While most college students back in the 1970s were savoring the flavors of good, ol’ keg beer, Peter Merriam, a 1973 graduate of Livermore Falls High School, was developing a penchant for fine wines. Soon after graduating from New England College, Merriam says, “My wife and I started collecting wines, first and foremost.” Their honeymoon was spent traveling throughout the French wine regions. Those French wines now inspire the series of wines he crafts, blends and produces at Merriam Vineyards.
The winery is in Healdsburg, Calif., considered the gateway to Sonoma County’s wine country. But Merriam now resides in Boxford, Mass. An avid skier, he often heads back up to Maine to hit the slopes at Sugarloaf and to visit his mom, Pauline Fournier, who still lives in Livermore Falls.
We met up with Merriam at The Vault on Lisbon Street in Lewiston last week, where he brought with him several examples of his small-batch wines for tasting. While sharing his passion for vino, he answered a few questions.
Did you decide to purchase a vineyard or did the perfect vineyard go up on the market and you spontaneously decided to switch gears and start a new business venture? The decision to purchase vineyard land came from a long, thought-out process. Diana and I had it in our sights for many years and kind of waited 'til the children got a little older. . . . We did have an interest in this one vineyard, but thought it to be priced a bit too high. . . . This was the height of the dot-com era, and prices were rising rapidly. We returned to the original vineyard site, and decided to purchase our first vineyard in the spring of 2000 — 12 acres with 20-year-old vines. Our second property was purchased in 2003, where we developed a winery and tasting room, and planted eight acres of sauvignon blanc and pinot noir.”
Oak is a key ingredient in the taste of a good wine. Tell us about your oak. We use mostly French oak in all of our wines, with the exception of our SNED red and one cabernet franc. Each varietal can sometimes have different barrels, depending on the aromas, flavors and tannin levels that you want to achieve varietal to varietal. French barrels seem to draw out what I call earth tones and tannin, while American barrels seem to lend more toward vanilla and spice.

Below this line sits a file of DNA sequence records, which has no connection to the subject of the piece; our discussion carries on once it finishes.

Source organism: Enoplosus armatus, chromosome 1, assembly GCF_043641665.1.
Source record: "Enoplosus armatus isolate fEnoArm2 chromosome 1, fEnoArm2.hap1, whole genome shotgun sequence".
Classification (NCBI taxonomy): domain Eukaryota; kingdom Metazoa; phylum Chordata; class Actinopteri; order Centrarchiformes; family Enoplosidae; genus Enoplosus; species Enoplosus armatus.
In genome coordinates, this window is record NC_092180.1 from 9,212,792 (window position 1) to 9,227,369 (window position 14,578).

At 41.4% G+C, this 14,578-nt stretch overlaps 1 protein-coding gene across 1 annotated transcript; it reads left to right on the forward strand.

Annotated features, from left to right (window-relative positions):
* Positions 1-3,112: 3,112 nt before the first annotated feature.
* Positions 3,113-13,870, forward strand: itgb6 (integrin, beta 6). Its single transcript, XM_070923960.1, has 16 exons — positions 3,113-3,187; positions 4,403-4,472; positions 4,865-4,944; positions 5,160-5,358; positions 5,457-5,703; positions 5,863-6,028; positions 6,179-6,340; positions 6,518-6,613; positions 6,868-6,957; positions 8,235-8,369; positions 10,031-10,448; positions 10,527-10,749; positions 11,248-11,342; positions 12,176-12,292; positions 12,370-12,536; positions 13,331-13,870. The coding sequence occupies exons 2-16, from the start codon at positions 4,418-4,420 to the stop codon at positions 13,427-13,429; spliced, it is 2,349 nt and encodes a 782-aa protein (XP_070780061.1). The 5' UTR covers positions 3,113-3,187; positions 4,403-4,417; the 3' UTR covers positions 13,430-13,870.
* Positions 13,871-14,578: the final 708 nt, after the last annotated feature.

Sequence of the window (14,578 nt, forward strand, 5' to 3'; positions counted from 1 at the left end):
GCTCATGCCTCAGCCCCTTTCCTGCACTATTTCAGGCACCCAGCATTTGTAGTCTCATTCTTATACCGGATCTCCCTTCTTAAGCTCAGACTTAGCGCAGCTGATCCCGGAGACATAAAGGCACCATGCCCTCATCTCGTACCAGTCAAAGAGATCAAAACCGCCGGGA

How long is your commute to work — from Merriam Vineyards’ “world headquarters” in Boxford, Mass., to Healdsburg, Calif.? I am at the winery at least once a month, usually for a week at a time, sometimes just three days. I am at the winery at the moment. We have a two-weekend event barrel tasting, and futures, so I’ll be out here for 10 days.
Wine tasting is a huge tourist industry in northern California. If our readers want to take a tour in wine country, how do they find you? We’re located just one hour north of the Golden Gate Bridge. We offer private tours in advance, or you can just drop in for a taste. (For more info, go to www.merriamvineyards.com or call 707- 433-4032.)
The wine business loves to rate wine and give out awards. Tell us about your most notable accolades as of late? We just received 90-plus points on three of our newest releases, Danielle’s Estate Sauvignon Blanc, Jones Cabernet Franc and Windacre Estate Cabernet Franc, as well as several gold medals.
Where can we purchase Merriam wines locally? We mostly distribute our wines here in New England, rather that spreading out our 3,000 cases over several states. Wine shops in the state can get the wines for you, if they don’t have them in stock. We like small, local retailers and chef-owned family restaurants. Bad news is we don’t make a lot of these wines; the good news is that they are always available here in New England. (The Vault is among the local retailers where Merriam wines can be purchased.)